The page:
Mann et al.28,29 and Rabanus-Wallace et al.30 contend that a shifting moisture gradient from xeric to mesic-hydric, with the paludification of eastern Beringia, best accounts for the loss of dryland-specialists (Equus, Mammuthus), whereas mesic and mixed feeding seasonal fauna (Rangifer, Cervus, Ovibos) retained suitable habitats and hydric specialists (Alces, Homo sapiens) were able to invade new Beringian niches. While warming, an increasing moisture regime, the arrival of cervid browsers, and the rise of woody shrubs may explain much of the terminal signal decay observed for grazing specialists, this does not explain the relative declines of Mammuthus and Bison sedaDNA prior to the Bølling–Allerød chronozone (assuming that sedaDNA abundance retains a correlation with palaeo-biomass). Guthrie143 found that horses had undergone body-size declines after the LGM until their extirpation in Beringia, which likewise suggests longer-term pressures predating shrub expansion. The rise of woody plants in this dataset thus may be partially explained by both the gradual reduction in local megaherbivore ecosystem engineering over millennia and by a warming climate and shifting moisture regimes.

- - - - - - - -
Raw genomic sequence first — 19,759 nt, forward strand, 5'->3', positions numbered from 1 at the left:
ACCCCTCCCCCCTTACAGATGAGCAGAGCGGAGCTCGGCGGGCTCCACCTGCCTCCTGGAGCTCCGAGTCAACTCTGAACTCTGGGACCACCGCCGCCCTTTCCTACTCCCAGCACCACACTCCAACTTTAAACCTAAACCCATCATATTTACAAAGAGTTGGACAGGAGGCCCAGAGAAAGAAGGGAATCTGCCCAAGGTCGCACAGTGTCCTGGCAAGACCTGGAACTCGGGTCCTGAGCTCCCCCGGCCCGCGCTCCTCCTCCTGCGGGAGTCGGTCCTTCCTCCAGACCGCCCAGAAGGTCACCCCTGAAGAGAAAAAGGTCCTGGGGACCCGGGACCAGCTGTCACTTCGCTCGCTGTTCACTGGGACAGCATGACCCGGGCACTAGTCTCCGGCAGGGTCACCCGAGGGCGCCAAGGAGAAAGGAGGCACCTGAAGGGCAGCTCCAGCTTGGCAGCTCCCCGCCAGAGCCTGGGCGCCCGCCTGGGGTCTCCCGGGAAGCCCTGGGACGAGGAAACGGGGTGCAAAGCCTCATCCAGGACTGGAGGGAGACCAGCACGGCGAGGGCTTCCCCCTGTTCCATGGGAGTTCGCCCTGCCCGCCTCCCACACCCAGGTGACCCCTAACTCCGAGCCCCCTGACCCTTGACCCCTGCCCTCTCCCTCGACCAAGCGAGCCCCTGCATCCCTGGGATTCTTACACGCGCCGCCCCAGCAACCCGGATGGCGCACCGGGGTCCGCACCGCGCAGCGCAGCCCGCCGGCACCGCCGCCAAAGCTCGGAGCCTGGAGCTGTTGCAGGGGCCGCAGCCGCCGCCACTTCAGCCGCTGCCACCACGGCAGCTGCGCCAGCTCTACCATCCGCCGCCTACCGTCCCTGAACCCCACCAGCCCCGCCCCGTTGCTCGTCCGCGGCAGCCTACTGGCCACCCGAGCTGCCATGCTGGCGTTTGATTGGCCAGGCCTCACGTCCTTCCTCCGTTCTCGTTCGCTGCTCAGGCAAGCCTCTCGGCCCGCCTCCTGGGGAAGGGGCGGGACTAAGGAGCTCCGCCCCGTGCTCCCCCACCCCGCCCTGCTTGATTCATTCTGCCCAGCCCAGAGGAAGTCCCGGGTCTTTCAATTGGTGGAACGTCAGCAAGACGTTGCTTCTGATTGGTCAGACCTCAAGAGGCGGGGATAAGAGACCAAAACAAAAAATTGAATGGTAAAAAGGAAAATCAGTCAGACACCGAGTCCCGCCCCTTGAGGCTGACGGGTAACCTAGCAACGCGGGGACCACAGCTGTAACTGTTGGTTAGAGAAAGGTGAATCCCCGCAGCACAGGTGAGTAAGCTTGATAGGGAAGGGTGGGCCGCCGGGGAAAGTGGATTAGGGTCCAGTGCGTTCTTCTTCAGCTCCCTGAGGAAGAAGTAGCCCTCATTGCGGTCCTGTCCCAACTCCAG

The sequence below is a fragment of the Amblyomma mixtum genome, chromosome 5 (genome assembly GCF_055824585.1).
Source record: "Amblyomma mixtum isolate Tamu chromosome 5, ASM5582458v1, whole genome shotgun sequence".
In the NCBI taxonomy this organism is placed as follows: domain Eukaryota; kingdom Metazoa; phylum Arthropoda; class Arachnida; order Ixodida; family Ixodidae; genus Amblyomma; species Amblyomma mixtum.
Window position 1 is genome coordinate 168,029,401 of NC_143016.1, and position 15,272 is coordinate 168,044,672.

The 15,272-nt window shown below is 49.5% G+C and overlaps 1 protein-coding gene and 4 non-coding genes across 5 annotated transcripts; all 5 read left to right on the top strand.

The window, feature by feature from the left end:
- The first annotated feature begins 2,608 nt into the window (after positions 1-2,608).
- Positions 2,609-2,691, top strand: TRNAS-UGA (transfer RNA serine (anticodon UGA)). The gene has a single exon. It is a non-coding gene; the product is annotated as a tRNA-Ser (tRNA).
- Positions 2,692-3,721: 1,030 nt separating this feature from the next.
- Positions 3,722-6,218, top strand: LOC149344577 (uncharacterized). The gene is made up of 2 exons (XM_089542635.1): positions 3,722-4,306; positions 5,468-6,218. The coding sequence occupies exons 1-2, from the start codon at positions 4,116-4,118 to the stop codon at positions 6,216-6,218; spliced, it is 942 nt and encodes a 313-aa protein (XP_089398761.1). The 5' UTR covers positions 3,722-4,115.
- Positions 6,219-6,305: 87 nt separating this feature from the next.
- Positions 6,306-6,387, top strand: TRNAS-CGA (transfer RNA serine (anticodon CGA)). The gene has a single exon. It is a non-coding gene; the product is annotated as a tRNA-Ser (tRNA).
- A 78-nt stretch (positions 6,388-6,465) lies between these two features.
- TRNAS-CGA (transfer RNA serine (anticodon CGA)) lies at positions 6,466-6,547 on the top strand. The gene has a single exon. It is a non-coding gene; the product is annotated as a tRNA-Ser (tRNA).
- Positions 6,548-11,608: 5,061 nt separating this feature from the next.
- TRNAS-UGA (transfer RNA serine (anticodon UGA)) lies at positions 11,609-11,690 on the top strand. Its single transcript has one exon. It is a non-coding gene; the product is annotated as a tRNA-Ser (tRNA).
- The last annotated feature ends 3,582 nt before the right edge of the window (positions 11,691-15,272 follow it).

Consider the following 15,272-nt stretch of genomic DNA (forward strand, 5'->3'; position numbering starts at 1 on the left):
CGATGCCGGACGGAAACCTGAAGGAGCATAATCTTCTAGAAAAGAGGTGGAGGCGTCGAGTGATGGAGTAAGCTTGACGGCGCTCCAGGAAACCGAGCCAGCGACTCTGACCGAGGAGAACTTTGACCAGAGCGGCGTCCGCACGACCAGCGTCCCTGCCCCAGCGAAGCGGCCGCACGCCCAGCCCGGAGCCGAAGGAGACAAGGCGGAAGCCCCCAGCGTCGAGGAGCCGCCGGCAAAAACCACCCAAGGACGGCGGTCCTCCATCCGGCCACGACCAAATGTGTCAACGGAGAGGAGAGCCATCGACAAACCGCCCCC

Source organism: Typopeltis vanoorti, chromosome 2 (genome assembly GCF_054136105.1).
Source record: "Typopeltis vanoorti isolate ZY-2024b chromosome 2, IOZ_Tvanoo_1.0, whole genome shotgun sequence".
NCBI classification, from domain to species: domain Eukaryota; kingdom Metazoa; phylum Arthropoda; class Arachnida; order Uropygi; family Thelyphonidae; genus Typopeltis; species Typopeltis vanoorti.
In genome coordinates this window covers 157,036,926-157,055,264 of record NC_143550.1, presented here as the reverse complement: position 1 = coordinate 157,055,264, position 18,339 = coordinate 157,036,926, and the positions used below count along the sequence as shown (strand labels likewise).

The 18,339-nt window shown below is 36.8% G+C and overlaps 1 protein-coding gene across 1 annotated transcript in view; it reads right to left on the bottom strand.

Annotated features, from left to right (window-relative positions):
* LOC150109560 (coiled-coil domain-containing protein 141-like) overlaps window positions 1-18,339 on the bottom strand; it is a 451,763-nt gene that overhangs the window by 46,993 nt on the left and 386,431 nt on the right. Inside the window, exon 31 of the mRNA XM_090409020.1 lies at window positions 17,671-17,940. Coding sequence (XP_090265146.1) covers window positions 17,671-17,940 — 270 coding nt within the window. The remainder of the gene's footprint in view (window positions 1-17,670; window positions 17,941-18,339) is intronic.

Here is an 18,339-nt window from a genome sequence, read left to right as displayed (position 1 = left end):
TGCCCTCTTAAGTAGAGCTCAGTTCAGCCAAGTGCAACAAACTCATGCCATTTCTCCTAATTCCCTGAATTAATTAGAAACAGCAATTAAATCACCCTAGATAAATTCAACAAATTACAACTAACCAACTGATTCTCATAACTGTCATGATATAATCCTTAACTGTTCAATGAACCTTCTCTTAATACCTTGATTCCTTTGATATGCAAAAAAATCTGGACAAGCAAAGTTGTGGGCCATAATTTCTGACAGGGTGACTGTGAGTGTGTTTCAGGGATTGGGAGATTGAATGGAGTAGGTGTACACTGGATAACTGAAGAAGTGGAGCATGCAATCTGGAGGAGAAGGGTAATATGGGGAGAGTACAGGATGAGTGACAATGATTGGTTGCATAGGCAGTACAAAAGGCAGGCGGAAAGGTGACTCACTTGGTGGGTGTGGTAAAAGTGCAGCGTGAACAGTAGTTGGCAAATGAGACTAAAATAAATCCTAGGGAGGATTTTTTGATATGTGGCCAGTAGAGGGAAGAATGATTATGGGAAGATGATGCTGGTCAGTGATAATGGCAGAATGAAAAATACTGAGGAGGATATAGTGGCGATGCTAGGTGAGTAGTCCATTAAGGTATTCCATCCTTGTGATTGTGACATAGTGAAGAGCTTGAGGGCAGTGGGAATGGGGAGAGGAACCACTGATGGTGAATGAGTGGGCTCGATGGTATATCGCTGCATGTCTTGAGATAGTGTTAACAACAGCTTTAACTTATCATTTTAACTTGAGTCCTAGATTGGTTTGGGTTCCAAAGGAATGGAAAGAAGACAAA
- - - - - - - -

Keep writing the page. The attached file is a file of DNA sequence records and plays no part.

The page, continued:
Unknowns in sedaDNA release, preservation, and recovery restrict what we can confidently infer from differences in relative signal abundance, but there are indications of both top-down and bottom-up contributions to the collapse of the mammoth-steppe in central Yukon. While the decline of faunal sedaDNA is likely influenced to some degree by shifting taphonomic processes (such as warming and increasing moisture causing more DNA degradation), substantial declines in megafaunal sedaDNA predates the Bølling–Allerød interstadial (14,690–12,900 cal BP)68. This could be seen as partially supporting Zimov and colleagues’5,23 keystone megaherbivore decline model that these animals were increasingly unable to maintain suitable steppe habitats due to declining populations. However, there is a substantial time lag in our dataset between a declining megafaunal sedaDNA signal after 20,000 cal BP and the relative rise of woody shrub sedaDNA ca. 13,500 cal BP. By contrast, the rise of mesic-hydric woody shrub DNA during the Allerød oscillation (13,900–12,900 cal BP) and early Holocene are clearly associated with an abrupt decline in megafaunal sedaDNA, strongly supporting the climate-induced shrub and peatland expansion model of Guthrie16 and Mann et al.28,29,30. There is potential support in this dataset for both bottom-up and top-down pressures influencing megafaunal extirpations in the Klondike. Further research is needed to determine whether indications of longer-term top-down pressures are real or an artifact of sedaDNA methodology, and to what degree each Beringian megafaunal species was differentially impacted and/or responsive to shifting ecological pressures.